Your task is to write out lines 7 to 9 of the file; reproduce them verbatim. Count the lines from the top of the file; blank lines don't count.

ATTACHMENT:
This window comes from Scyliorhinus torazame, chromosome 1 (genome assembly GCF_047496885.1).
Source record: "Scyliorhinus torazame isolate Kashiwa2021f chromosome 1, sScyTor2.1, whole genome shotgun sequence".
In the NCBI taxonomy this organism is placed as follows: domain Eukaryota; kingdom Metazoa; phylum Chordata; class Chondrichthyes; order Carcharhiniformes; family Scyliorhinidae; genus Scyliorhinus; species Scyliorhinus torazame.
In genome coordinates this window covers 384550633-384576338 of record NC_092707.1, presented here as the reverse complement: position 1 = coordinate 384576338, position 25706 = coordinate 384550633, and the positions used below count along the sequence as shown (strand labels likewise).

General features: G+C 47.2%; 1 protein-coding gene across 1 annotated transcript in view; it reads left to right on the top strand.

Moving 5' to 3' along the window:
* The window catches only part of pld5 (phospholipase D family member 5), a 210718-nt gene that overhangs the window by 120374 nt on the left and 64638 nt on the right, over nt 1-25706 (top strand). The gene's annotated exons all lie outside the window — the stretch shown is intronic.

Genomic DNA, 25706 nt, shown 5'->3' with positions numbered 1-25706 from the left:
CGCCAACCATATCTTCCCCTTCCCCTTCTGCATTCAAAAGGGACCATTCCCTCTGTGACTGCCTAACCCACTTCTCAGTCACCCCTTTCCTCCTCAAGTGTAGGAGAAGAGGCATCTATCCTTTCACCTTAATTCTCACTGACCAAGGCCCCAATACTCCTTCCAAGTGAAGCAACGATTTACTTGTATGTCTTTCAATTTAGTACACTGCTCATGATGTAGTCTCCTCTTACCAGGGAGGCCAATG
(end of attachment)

* The window catches only part of pld5 (phospholipase D family member 5), a 210718-nt gene that overhangs the window by 120374 nt on the left and 64638 nt on the right, over nt 1-25706 (top strand). The gene's annotated exons all lie outside the window — the stretch shown is intronic.

Genomic DNA, 25706 nt, shown 5'->3' with positions numbered 1-25706 from the left:
CGCCAACCATATCTTCCCCTTCCCCTTCTGCATTCAAAAGGGACCATTCCCTCTGTGACTGCCTAACCCACTTCTCAGTCACCCCTTTCCTCCTCAAGTGTAGGAGAAGAGGCATCTATCCTTTCACCTTAATTCTCACTGACCAAGGCCCCAATACTCCTTCCAAGTGAAGCAACGATTTACTTGTATGTCTTTCAATTTAGTACACTGCTCATGATGTAGTCTCCTCTTACCAGGGAGGCCAATG